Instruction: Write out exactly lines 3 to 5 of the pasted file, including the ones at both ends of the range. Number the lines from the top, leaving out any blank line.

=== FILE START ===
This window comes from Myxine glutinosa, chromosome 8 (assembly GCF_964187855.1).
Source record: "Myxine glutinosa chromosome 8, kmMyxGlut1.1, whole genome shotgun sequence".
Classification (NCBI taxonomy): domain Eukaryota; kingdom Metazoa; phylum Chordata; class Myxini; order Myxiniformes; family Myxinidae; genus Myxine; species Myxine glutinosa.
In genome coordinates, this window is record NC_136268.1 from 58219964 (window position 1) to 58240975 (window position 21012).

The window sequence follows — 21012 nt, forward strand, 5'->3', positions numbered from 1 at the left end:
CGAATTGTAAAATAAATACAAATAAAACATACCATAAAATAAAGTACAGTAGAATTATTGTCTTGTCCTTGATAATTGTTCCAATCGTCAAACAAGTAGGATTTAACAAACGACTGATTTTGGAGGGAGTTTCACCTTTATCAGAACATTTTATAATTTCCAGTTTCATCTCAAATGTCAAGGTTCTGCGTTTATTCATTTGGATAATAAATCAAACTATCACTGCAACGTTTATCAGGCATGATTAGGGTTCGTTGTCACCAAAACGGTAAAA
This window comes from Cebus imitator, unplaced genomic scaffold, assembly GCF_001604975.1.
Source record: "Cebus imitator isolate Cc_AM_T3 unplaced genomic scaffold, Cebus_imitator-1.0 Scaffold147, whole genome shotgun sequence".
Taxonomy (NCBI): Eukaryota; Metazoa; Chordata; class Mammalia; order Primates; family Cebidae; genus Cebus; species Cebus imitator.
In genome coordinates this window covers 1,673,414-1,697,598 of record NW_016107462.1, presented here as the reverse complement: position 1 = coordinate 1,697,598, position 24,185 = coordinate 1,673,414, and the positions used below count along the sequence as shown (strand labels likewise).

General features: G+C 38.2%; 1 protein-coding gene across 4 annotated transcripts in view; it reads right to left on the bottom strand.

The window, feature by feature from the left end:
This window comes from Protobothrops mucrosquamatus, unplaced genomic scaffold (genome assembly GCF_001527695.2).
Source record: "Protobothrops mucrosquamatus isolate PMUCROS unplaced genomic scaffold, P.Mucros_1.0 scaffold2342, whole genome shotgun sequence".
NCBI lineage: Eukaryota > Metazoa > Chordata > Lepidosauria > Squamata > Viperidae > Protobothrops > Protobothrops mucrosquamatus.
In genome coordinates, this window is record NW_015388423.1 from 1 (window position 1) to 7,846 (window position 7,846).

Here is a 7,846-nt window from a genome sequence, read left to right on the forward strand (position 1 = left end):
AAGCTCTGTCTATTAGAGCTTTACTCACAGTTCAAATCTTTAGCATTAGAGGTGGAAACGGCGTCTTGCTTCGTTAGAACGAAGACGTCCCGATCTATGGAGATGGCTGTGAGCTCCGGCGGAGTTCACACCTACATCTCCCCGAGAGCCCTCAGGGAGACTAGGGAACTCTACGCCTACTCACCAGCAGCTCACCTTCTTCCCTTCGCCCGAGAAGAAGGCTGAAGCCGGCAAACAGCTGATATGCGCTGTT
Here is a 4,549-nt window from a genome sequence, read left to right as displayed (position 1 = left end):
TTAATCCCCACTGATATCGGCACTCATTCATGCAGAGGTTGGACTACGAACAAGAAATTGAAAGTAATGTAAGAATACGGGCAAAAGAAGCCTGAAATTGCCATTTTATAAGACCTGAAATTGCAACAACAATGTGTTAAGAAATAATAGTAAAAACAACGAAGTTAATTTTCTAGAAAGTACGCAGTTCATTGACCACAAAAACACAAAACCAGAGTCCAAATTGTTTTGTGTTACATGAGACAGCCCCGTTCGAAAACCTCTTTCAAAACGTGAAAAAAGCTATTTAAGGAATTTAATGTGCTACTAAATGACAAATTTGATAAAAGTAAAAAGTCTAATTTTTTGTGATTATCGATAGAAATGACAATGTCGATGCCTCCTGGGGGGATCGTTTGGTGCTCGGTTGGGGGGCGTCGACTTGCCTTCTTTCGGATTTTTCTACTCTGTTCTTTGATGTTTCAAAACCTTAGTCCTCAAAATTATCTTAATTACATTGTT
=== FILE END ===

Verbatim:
Classification (NCBI taxonomy): domain Eukaryota; kingdom Metazoa; phylum Chordata; class Myxini; order Myxiniformes; family Myxinidae; genus Myxine; species Myxine glutinosa.
In genome coordinates, this window is record NC_136268.1 from 58219964 (window position 1) to 58240975 (window position 21012).

The window sequence follows — 21012 nt, forward strand, 5'->3', positions numbered from 1 at the left end: